Some nights you just need a little detox, a light dinner to take the edge off days-in-a-row of too much rich food, or a little too much imbibing. OJ calls that meal, “Japanese Dinner.” It’s clean — simply cubed tofu topped with green onions and drizzled with soy sauce, served with rice and quick pickled cucumbers.
Is it Japanese? Yes, but it’s probably Korean and Chinese, too. It took David Chang to tell me, “Hey, why don’t you make that with noodles instead of rice? And add some ginger, too.” And Japanese Dinner, Momofuku style was born.
It’s perfect for a personal detox or just on a damn hot day. I know there have to be a few of those ahead of us this summer. On the noodles, some soba has a horrifying amount of sodium. I use Hakubaku brand, which is made in Australia, but is available locally in Seattle at both PCC and Uwajimaya. I’ve never seen their ramen here, which, I love you guys, but “Japan-easy.” Really?!!
The usukuchi (light soy sauce) you can do without, low-sodium shoyu works as well and no HFCS.
Japanese Dinner, Momofuku Style
1 package firm (or extra firm) tofu, cut into 1/2 in. cubes
1 270 g. package buckwheat soba noodles (3 bundles)
1 batch Momofuku ginger scallion sauce
A sprinkle or two of roasted sesame seeds (white or black goma, whatever you’ve got) to taste
Extra shoyu to taste
Make the ginger scallion sauce and let sit for 20 minutes.
Boil noodles according to package directions and rinse under cold water. Set aside. Lightly toss together the tofu, careful not to break it up much, noodles and ginger-scallion sauce. Garnish with roasted sesame seeds and serve.
You’ve heard of the Donut Man in Glendora, California right? If not, let me introduce you, because what they do there, you need to know about it. The Donut Man is famous for their fresh strawberry donuts — that’s right, they take a glazed donut, slice it in half and sandwich in an enormous portion of fresh strawberries (or peaches, later in the summer) in goo. It’s ridiculously deliciously goo-d. Today, I was thinking about those doughnuts and meant to stop by Top Pot on the way home for a couple of glazed and then I promptly forgot. Instead, I came up with these baked strawberry shortcake doughnuts (or in this case: short, cake doughnuts). Doesn’t it look like one of those spongy dessert cups they sell right next to the strawberries in the produce department?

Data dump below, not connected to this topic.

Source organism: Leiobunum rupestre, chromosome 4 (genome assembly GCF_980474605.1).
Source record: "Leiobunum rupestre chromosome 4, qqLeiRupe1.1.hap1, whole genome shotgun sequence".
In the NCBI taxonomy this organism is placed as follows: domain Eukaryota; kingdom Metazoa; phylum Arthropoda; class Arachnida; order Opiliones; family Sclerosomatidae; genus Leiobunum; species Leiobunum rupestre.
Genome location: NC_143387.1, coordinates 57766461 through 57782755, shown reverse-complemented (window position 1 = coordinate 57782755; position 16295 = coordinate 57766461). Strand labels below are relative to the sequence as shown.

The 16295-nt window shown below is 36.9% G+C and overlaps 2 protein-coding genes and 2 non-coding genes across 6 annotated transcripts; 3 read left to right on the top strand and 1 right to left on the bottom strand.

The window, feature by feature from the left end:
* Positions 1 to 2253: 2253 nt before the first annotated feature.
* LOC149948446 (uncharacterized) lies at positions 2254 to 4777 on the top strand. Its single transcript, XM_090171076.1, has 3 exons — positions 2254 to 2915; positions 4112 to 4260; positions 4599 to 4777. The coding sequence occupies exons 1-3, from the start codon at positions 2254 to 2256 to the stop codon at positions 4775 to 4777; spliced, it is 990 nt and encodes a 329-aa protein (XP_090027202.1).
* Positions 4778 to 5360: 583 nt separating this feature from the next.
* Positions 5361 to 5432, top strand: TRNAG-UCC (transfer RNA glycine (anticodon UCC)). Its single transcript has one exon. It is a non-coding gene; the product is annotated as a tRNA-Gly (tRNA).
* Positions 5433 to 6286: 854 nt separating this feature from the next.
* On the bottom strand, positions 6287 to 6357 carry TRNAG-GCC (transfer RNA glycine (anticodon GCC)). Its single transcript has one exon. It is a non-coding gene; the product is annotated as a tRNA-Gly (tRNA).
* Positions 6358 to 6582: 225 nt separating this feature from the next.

Escarole is one of those greens you don’t give much thought to until it turns up at the farmers market or in your CSA box. We’re so used to the dark leafy greens — kale, chard, collards, mustard greens — I couldn’t tell you when I last had escarole. And then it showed up in our CSA box last week — in June! Related to endive, the season usually runs December through April-ish, and with its broader leafy leaves and just a hint of bitterness, it’s perfect for a simple salad with red wine vinaigrette.
Snap Pea Soup just before Fourth of July weekend? I know, but don’t you feel like that’s how everything seems to be this year? Just a little behind. There were such beautiful sugar snaps at the farmers market, I’d figured on doing a little salad, simply blanching them and dressing them with a little bit of rice wine vinegar and sesame oil and a sprinkle of black sesame seeds. But then this Mark Bittman recipe popped up, equally simple, if not more so.
Right about now, we’re all waiting for the English peas to come in. What’s pasta primavera without fresh English peas? For the last couple of weeks tho, sugar snaps have been holding down the fort. I wasn’t even sure if I really liked sugar snap peas when I picked up a batch last weekend at farmers market. You remember last weekend — the torrential downpour that hit right about 9:30 a.m? Yeah, that’s when I discovered I *didn’t* have my umbrella in the car.
Anyway, sugar snaps. Ina Garten’s recipe doesn’t even blanch them. But I say you gotta. We had “Japanese dinner” last Sunday — tofu w/ shoyu and green onions, rice, sugar snap peas and sauteed Shanghai Bok Choy.
Boil ‘em for 2-3 minutes, drop them into an ice bath and then dress them w/ a mixture of rice wine vinegar and sesame oil. Go heavier on the vinegar. And then sprinkle w/ roasted sesame seeds. They were better at room temperature the next day with an extra dousing of vinegar.
Do I really like sugar snaps? They’re ok — made me feel like I was having a healthy snack before lunch. I’m still waiting for the English peas to come in.